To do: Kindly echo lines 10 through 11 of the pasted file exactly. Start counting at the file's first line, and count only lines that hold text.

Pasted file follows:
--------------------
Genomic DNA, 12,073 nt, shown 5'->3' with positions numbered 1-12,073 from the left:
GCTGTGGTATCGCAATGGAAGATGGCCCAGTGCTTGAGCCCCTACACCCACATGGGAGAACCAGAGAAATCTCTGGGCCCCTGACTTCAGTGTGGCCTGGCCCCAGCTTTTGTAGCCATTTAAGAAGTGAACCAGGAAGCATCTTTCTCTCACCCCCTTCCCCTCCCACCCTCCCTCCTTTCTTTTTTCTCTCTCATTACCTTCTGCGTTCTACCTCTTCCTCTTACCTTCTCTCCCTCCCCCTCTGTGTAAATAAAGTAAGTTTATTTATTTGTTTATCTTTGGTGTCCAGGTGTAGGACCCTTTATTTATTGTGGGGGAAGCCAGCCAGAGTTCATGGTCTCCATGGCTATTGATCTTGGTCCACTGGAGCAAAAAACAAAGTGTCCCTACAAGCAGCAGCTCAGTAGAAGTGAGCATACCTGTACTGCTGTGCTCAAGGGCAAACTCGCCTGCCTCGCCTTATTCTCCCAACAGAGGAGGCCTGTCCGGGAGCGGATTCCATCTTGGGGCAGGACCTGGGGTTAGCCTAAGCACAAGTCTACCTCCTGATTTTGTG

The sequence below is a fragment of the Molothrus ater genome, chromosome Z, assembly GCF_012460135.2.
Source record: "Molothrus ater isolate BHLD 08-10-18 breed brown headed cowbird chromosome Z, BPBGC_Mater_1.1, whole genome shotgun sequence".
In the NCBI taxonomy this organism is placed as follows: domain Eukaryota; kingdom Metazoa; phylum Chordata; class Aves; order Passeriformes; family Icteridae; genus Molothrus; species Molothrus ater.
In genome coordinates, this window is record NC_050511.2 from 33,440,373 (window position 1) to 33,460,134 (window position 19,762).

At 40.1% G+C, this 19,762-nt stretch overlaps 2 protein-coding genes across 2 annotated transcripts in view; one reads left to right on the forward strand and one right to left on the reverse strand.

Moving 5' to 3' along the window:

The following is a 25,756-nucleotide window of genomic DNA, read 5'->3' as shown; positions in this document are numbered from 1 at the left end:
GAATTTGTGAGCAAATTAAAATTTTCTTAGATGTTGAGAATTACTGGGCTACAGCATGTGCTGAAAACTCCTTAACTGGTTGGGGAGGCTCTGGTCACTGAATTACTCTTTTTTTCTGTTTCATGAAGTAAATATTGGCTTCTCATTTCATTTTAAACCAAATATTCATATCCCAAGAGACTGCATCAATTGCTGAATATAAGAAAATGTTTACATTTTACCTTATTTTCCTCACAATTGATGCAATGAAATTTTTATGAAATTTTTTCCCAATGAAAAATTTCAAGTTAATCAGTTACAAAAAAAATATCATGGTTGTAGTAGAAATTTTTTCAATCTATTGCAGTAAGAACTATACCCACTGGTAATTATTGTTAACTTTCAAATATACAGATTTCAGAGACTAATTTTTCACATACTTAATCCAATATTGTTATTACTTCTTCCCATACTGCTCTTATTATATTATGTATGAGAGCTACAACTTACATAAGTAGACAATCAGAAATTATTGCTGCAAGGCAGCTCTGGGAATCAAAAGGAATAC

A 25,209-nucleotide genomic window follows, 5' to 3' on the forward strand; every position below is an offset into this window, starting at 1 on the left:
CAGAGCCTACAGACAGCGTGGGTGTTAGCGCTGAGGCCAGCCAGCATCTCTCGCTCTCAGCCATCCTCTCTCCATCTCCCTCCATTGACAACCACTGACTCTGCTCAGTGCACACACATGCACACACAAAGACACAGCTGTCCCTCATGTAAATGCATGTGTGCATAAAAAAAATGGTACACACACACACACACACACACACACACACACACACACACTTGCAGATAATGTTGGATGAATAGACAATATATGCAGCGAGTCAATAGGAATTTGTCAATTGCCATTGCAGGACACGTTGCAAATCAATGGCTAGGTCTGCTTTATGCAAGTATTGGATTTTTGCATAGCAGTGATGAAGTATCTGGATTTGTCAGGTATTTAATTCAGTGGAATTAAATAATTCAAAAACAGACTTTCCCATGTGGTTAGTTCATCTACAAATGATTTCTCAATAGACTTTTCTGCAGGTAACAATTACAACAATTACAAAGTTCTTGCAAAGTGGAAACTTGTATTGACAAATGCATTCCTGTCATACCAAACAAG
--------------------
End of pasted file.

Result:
GAATTTGTGAGCAAATTAAAATTTTCTTAGATGTTGAGAATTACTGGGCTACAGCATGTGCTGAAAACTCCTTAACTGGTTGGGGAGGCTCTGGTCACTGAATTACTCTTTTTTTCTGTTTCATGAAGTAAATATTGGCTTCTCATTTCATTTTAAACCAAATATTCATATCCCAAGAGACTGCATCAATTGCTGAATATAAGAAAATGTTTACATTTTACCTTATTTTCCTCACAATTGATGCAATGAAATTTTTATGAAATTTTTTCCCAATGAAAAATTTCAAGTTAATCAGTTACAAAAAAAATATCATGGTTGTAGTAGAAATTTTTTCAATCTATTGCAGTAAGAACTATACCCACTGGTAATTATTGTTAACTTTCAAATATACAGATTTCAGAGACTAATTTTTCACATACTTAATCCAATATTGTTATTACTTCTTCCCATACTGCTCTTATTATATTATGTATGAGAGCTACAACTTACATAAGTAGACAATCAGAAATTATTGCTGCAAGGCAGCTCTGGGAATCAAAAGGAATAC

A 25,209-nucleotide genomic window follows, 5' to 3' on the forward strand; every position below is an offset into this window, starting at 1 on the left: